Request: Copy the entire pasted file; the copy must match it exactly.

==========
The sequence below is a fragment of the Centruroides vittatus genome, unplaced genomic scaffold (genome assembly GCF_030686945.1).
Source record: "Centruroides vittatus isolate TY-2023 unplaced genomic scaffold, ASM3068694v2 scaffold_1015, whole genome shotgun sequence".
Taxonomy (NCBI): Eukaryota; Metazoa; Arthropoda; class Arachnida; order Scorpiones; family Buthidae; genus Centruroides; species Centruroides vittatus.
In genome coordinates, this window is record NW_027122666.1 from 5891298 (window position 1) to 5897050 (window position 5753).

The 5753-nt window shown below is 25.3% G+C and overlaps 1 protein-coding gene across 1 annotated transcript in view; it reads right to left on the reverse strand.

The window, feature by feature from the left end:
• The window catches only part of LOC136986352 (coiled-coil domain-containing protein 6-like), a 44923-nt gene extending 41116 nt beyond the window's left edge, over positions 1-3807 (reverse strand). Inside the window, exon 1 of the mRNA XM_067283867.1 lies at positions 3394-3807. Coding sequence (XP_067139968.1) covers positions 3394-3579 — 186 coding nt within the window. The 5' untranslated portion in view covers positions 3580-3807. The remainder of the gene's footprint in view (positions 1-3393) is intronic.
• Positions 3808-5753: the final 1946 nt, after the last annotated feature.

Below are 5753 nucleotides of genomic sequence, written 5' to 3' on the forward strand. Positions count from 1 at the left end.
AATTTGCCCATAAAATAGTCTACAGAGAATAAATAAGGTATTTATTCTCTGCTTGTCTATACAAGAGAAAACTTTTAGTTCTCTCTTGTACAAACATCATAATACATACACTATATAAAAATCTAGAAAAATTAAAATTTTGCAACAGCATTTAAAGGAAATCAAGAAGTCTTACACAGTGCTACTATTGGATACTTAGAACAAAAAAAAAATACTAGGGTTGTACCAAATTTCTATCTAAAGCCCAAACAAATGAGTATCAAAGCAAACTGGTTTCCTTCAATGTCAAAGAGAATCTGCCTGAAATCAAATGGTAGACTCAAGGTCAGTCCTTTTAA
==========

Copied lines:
The sequence below is a fragment of the Centruroides vittatus genome, unplaced genomic scaffold (genome assembly GCF_030686945.1).
Source record: "Centruroides vittatus isolate TY-2023 unplaced genomic scaffold, ASM3068694v2 scaffold_1015, whole genome shotgun sequence".
Taxonomy (NCBI): Eukaryota; Metazoa; Arthropoda; class Arachnida; order Scorpiones; family Buthidae; genus Centruroides; species Centruroides vittatus.
In genome coordinates, this window is record NW_027122666.1 from 5891298 (window position 1) to 5897050 (window position 5753).

The 5753-nt window shown below is 25.3% G+C and overlaps 1 protein-coding gene across 1 annotated transcript in view; it reads right to left on the reverse strand.

The window, feature by feature from the left end:
• The window catches only part of LOC136986352 (coiled-coil domain-containing protein 6-like), a 44923-nt gene extending 41116 nt beyond the window's left edge, over positions 1-3807 (reverse strand). Inside the window, exon 1 of the mRNA XM_067283867.1 lies at positions 3394-3807. Coding sequence (XP_067139968.1) covers positions 3394-3579 — 186 coding nt within the window. The 5' untranslated portion in view covers positions 3580-3807. The remainder of the gene's footprint in view (positions 1-3393) is intronic.
• Positions 3808-5753: the final 1946 nt, after the last annotated feature.

Below are 5753 nucleotides of genomic sequence, written 5' to 3' on the forward strand. Positions count from 1 at the left end.
AATTTGCCCATAAAATAGTCTACAGAGAATAAATAAGGTATTTATTCTCTGCTTGTCTATACAAGAGAAAACTTTTAGTTCTCTCTTGTACAAACATCATAATACATACACTATATAAAAATCTAGAAAAATTAAAATTTTGCAACAGCATTTAAAGGAAATCAAGAAGTCTTACACAGTGCTACTATTGGATACTTAGAACAAAAAAAAAATACTAGGGTTGTACCAAATTTCTATCTAAAGCCCAAACAAATGAGTATCAAAGCAAACTGGTTTCCTTCAATGTCAAAGAGAATCTGCCTGAAATCAAATGGTAGACTCAAGGTCAGTCCTTTTAA